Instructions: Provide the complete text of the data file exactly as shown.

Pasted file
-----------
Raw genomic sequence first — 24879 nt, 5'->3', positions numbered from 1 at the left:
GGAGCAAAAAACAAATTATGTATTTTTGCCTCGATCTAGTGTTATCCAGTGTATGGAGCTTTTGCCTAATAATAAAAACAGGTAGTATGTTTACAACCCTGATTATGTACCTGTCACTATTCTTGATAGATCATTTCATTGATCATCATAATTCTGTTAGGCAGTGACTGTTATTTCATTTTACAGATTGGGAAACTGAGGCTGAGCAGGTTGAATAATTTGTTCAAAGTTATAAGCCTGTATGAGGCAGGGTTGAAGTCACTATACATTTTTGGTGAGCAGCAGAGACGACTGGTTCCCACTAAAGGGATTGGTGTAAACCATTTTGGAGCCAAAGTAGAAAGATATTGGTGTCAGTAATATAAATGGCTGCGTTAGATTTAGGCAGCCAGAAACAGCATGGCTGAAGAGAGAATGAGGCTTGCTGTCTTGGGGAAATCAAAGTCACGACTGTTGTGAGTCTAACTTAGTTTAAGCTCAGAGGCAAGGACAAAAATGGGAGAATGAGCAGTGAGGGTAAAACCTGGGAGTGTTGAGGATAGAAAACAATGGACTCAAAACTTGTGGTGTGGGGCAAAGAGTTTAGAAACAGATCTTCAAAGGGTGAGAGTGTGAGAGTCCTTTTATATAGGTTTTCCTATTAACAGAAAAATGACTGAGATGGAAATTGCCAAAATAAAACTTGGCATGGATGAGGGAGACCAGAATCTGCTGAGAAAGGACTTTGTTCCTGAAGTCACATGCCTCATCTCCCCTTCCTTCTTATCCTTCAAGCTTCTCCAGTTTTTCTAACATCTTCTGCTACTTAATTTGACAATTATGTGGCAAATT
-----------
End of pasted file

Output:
Raw genomic sequence first — 24879 nt, 5'->3', positions numbered from 1 at the left:
GGAGCAAAAAACAAATTATGTATTTTTGCCTCGATCTAGTGTTATCCAGTGTATGGAGCTTTTGCCTAATAATAAAAACAGGTAGTATGTTTACAACCCTGATTATGTACCTGTCACTATTCTTGATAGATCATTTCATTGATCATCATAATTCTGTTAGGCAGTGACTGTTATTTCATTTTACAGATTGGGAAACTGAGGCTGAGCAGGTTGAATAATTTGTTCAAAGTTATAAGCCTGTATGAGGCAGGGTTGAAGTCACTATACATTTTTGGTGAGCAGCAGAGACGACTGGTTCCCACTAAAGGGATTGGTGTAAACCATTTTGGAGCCAAAGTAGAAAGATATTGGTGTCAGTAATATAAATGGCTGCGTTAGATTTAGGCAGCCAGAAACAGCATGGCTGAAGAGAGAATGAGGCTTGCTGTCTTGGGGAAATCAAAGTCACGACTGTTGTGAGTCTAACTTAGTTTAAGCTCAGAGGCAAGGACAAAAATGGGAGAATGAGCAGTGAGGGTAAAACCTGGGAGTGTTGAGGATAGAAAACAATGGACTCAAAACTTGTGGTGTGGGGCAAAGAGTTTAGAAACAGATCTTCAAAGGGTGAGAGTGTGAGAGTCCTTTTATATAGGTTTTCCTATTAACAGAAAAATGACTGAGATGGAAATTGCCAAAATAAAACTTGGCATGGATGAGGGAGACCAGAATCTGCTGAGAAAGGACTTTGTTCCTGAAGTCACATGCCTCATCTCCCCTTCCTTCTTATCCTTCAAGCTTCTCCAGTTTTTCTAACATCTTCTGCTACTTAATTTGACAATTATGTGGCAAATT